1. Hi Julie! Thanks for the memories! I grew up in the same time period. I can't even believe everything we used to do that I wouldn't want kids to do now. We also had a huge hillwe rode our bikes down. Me — klutz. Of course I fell all the time. I kept my guardian angel busy busy busy! My dad would drive down the road at 100 + miles per hour on long stretches of highway with no traffic AND no seat belts. Well, like you said…we had them but they were buried btwn the seats. I remember yelling "Go faster daddy! Go faster!" I would ride my bike all the way across town even at a young age. It was a small town, but still…it was several miles. I'd give my mom a general idea of where I was going. No cell phones then. So, I'd have to be back by a certain time to check in. I'd really get a work out back then. Now I wouldn't want a child I'm responsible for out of my site. But over the past 20 years, I've dealt with some really bad bad people. So, I know what's out there. I'd probably be way over protective! Great post! It was nice strolling down memory lane and to a more innocent time. 🙂

  2. When I was quite little, I sat in Dad's lap while he drove the car down the highway on trips! No airbags, no seatbelt. He'd let me hold onto the steering wheel so I could feel like I was driving the car. (At least he didn't let go of it himself!) I can't even imagine how I might react if I saw a dad let their child do that now! A bit older, I'd jump on my bike and just be gone for the day. My friends and I would make the rounds at other friends' houses, visit the park, whatever. Mom's simple instructions, "Be back by dark."

  3. Walk across town to a friend's house–alone. I can only imagine the headlines now, "Ten-year-old goes missing after a walk down Union Lake Rd.". Eek. Or how about riding in the back of a pick-up truck? We used to BEG to do that. Bonus points if you were the kid who scored a seat on the raised wheel well. LOL! I also had the candy cigarettes. Do they sell Big League Chew still? That bubble gum that looks like chewing tobacco? We used to stuff it in our mouth just like the pitchers at the baseball game. Sometimes I wonder if we worry too much about useless stuff these days? I realize all those kids who died from not wearing a bike helmet aren't here to speak for themselves :), but we really did turn out just fine. I think my kid will be OK if he drinks from a hose occasionally.

  4. I've never seen a seat belt in the back of a pick-up truck, but we rode in the back all time, preferred it most of the time.We used to ride a skate board by holding on to a rope that was tied to the back of a bike….no helmet or pads on either the bike rider or the skate board rider. And most of the time, it was in the middle of the street, the sidewalks were way too bumpy.And fireworks….bottle rockets, penny rockets, black cats, M80's. I don't even think that you can buy the type of fireworks that we used to shoot. And you would buy them year round, so someone always had a stash. We used to hold the penny rockets, light them, and the aim or throw them at our friends and have wars. I can remember twisting a handful of black cats together and then setting them off in a neighbor's mailbox. If the door wasn't blown off, then they were in for a huge surprise of a smoke filled box when they'd go to get the mail. Too many times the fuse was too quick and you'd live with a ringing in your ear for a few days along with tingling fingers.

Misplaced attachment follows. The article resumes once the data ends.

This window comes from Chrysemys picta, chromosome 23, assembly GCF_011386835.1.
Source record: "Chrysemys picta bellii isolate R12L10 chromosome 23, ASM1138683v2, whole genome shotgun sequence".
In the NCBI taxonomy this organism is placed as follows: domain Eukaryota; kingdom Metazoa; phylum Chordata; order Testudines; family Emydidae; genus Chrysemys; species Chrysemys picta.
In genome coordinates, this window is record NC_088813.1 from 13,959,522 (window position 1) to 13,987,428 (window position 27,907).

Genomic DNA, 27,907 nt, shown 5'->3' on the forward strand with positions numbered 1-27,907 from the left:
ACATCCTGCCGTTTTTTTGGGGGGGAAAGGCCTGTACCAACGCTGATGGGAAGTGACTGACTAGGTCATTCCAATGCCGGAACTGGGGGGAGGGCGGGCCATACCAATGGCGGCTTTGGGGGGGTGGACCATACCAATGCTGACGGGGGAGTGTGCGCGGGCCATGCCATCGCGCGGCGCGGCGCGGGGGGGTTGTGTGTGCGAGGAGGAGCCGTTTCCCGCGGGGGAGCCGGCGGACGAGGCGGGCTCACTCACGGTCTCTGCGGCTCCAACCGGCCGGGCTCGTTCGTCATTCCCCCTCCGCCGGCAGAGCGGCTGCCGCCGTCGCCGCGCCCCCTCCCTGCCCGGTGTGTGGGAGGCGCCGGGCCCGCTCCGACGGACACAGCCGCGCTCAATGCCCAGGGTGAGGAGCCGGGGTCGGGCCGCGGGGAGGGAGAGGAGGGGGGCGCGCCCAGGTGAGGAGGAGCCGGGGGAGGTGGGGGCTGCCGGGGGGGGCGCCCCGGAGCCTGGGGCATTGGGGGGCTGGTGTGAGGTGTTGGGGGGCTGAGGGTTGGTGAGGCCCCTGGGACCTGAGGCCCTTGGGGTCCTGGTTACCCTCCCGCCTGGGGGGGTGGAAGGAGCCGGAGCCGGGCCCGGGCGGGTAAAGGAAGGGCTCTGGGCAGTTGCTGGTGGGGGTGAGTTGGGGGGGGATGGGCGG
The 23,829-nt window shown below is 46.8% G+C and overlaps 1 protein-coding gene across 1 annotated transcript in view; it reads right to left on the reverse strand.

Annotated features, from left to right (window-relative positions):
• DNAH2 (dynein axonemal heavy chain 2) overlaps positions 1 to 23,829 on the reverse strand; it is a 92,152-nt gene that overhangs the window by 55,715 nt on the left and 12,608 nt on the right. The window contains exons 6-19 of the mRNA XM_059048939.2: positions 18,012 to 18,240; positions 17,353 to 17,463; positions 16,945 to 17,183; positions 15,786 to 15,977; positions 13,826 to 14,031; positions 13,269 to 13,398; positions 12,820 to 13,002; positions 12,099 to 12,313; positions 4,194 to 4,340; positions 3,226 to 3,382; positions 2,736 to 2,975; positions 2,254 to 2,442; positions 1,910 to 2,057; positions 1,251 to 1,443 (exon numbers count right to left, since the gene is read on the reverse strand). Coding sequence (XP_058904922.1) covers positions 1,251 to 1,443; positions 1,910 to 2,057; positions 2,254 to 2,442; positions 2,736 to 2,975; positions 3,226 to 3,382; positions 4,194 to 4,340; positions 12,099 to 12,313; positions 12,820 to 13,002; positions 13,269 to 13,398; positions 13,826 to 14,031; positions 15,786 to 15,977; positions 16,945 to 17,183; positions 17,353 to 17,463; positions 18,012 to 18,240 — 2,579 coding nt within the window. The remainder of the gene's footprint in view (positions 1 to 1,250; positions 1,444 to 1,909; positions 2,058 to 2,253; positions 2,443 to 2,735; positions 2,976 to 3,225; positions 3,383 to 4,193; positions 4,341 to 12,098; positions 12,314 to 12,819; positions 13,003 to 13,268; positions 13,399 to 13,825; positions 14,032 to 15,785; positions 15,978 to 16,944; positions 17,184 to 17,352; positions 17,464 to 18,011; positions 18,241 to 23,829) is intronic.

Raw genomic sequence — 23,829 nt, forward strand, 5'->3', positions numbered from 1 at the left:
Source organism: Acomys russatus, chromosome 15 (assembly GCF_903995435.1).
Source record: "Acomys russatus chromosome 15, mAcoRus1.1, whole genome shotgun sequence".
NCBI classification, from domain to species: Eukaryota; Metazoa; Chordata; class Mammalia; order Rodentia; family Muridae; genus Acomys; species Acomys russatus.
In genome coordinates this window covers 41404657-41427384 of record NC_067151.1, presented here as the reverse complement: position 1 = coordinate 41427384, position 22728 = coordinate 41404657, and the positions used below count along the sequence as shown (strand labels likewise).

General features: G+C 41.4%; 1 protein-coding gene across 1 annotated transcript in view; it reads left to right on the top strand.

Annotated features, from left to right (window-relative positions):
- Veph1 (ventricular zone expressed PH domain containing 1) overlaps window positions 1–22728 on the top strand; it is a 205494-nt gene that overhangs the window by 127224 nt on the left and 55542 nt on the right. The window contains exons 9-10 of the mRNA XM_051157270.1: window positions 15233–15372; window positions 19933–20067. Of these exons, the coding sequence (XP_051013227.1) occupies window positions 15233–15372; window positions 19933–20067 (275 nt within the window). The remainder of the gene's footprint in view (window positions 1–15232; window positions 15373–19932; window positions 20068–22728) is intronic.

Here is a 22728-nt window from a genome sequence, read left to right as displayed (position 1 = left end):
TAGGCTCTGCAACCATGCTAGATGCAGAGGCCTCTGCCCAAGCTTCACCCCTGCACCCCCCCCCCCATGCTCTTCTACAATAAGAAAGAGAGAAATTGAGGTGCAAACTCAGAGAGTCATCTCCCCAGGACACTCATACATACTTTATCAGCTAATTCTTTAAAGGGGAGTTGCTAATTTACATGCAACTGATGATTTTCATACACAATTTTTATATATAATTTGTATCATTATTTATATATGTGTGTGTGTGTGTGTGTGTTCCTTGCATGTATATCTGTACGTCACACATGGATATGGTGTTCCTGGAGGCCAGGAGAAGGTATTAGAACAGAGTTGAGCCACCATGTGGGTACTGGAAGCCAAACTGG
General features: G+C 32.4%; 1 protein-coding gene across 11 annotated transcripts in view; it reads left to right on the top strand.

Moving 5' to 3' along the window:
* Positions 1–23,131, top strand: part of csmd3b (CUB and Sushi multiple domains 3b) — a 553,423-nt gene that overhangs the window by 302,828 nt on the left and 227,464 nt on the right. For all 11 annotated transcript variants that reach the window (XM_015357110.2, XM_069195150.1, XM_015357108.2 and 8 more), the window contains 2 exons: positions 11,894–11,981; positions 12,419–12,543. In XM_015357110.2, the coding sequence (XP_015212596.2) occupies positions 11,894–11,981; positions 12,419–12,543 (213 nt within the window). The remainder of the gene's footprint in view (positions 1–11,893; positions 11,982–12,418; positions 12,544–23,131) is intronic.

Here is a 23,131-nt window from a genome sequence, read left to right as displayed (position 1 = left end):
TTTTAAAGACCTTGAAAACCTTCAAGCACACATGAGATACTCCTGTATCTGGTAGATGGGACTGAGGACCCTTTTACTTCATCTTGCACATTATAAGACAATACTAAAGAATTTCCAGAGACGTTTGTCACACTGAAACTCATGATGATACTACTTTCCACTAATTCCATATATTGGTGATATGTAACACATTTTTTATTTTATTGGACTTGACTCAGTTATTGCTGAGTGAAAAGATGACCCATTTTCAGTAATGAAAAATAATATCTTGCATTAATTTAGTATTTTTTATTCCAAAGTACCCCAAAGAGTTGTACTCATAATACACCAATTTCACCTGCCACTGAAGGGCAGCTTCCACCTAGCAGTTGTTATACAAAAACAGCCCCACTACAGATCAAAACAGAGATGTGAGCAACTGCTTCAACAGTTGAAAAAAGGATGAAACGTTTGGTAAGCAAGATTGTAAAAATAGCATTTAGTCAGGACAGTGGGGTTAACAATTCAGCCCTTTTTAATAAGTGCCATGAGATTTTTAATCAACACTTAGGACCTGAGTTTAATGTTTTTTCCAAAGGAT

5. Hi Julie — Congrats on making your Row80 goals!!! And I loved this stroll down memory lane. It's so true, the things we survived and we loved every minute of it. Now I never tried this, but in a retro-kitchen blog, I read about a cookbook that promoted "hot-dog tacos," which featured weinies, taco flavoring from the envelop, and taco shells…. Um, I'd rather have deep-fried ANYTHING than try that.

  6. I love all of these! I also rode around all day on my bike with my parents having little to no idea where I was in our neighborhood. We cut through people's yards and fields likely containing snakes and who knows what else. I have fond memories of riding in the back of an El Camino Real on our way to a friend's lakehouse. And yes, Erin, they do still make Big League Chew! Check it out: http://www.amazon.com/Big-League-Chew-Original-2-12-Ounce/dp/B000FOIYSGAlso, on the fried foods thing, if you want to know how crazy we Texans can get with frying things, check out this article on the State Fare last August: http://eater.com/archives/2010/08/25/state-fair-of-texas-deep-fry-it-all.php

  7. Wow, what a trip down memory lane. I did all that stuff and worse. (And I was in a car accident, no seat belt, cracked my head open on the metal dashboard of a Corvair.) I tanned, I ate awful stuff like candy cigarettes, and I, too, stayed gone all day, which was fine so long as my mother knew vaguely where I was going and when I'd be back. I cherish that freedom and feel sorry for kids today.